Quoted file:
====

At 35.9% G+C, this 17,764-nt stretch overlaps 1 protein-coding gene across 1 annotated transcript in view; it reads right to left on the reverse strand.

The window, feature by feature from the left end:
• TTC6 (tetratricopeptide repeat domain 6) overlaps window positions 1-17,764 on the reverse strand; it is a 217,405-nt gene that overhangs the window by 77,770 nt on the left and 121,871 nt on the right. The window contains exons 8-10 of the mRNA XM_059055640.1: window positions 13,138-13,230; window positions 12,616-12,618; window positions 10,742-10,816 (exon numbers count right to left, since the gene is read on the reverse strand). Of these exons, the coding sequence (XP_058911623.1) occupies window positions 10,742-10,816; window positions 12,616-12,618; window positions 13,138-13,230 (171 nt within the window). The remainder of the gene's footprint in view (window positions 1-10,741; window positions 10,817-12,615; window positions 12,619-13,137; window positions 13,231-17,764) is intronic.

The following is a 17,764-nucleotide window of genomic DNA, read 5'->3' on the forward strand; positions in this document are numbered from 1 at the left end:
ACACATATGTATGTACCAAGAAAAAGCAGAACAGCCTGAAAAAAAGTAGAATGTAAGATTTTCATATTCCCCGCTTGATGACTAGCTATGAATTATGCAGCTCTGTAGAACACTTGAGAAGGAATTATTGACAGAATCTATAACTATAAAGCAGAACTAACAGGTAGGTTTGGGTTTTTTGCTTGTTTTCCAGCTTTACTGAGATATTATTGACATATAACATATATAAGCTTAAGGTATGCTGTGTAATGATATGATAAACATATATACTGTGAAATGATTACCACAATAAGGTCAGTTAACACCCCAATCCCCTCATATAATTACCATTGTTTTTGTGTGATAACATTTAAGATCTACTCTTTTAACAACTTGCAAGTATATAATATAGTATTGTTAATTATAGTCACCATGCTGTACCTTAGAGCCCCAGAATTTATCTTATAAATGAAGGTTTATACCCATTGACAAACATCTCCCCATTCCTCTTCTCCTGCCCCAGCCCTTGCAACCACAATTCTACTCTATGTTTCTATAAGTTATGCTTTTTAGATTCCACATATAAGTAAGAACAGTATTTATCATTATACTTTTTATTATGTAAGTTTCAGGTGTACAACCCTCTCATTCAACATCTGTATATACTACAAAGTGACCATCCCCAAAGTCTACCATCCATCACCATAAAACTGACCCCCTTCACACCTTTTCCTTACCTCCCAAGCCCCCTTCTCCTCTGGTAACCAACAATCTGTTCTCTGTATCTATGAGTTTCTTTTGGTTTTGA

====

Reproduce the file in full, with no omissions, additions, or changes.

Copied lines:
At 35.9% G+C, this 17,764-nt stretch overlaps 1 protein-coding gene across 1 annotated transcript in view; it reads right to left on the reverse strand.

The window, feature by feature from the left end:
• TTC6 (tetratricopeptide repeat domain 6) overlaps window positions 1-17,764 on the reverse strand; it is a 217,405-nt gene that overhangs the window by 77,770 nt on the left and 121,871 nt on the right. The window contains exons 8-10 of the mRNA XM_059055640.1: window positions 13,138-13,230; window positions 12,616-12,618; window positions 10,742-10,816 (exon numbers count right to left, since the gene is read on the reverse strand). Of these exons, the coding sequence (XP_058911623.1) occupies window positions 10,742-10,816; window positions 12,616-12,618; window positions 13,138-13,230 (171 nt within the window). The remainder of the gene's footprint in view (window positions 1-10,741; window positions 10,817-12,615; window positions 12,619-13,137; window positions 13,231-17,764) is intronic.

The following is a 17,764-nucleotide window of genomic DNA, read 5'->3' on the forward strand; positions in this document are numbered from 1 at the left end:
ACACATATGTATGTACCAAGAAAAAGCAGAACAGCCTGAAAAAAAGTAGAATGTAAGATTTTCATATTCCCCGCTTGATGACTAGCTATGAATTATGCAGCTCTGTAGAACACTTGAGAAGGAATTATTGACAGAATCTATAACTATAAAGCAGAACTAACAGGTAGGTTTGGGTTTTTTGCTTGTTTTCCAGCTTTACTGAGATATTATTGACATATAACATATATAAGCTTAAGGTATGCTGTGTAATGATATGATAAACATATATACTGTGAAATGATTACCACAATAAGGTCAGTTAACACCCCAATCCCCTCATATAATTACCATTGTTTTTGTGTGATAACATTTAAGATCTACTCTTTTAACAACTTGCAAGTATATAATATAGTATTGTTAATTATAGTCACCATGCTGTACCTTAGAGCCCCAGAATTTATCTTATAAATGAAGGTTTATACCCATTGACAAACATCTCCCCATTCCTCTTCTCCTGCCCCAGCCCTTGCAACCACAATTCTACTCTATGTTTCTATAAGTTATGCTTTTTAGATTCCACATATAAGTAAGAACAGTATTTATCATTATACTTTTTATTATGTAAGTTTCAGGTGTACAACCCTCTCATTCAACATCTGTATATACTACAAAGTGACCATCCCCAAAGTCTACCATCCATCACCATAAAACTGACCCCCTTCACACCTTTTCCTTACCTCCCAAGCCCCCTTCTCCTCTGGTAACCAACAATCTGTTCTCTGTATCTATGAGTTTCTTTTGGTTTTGA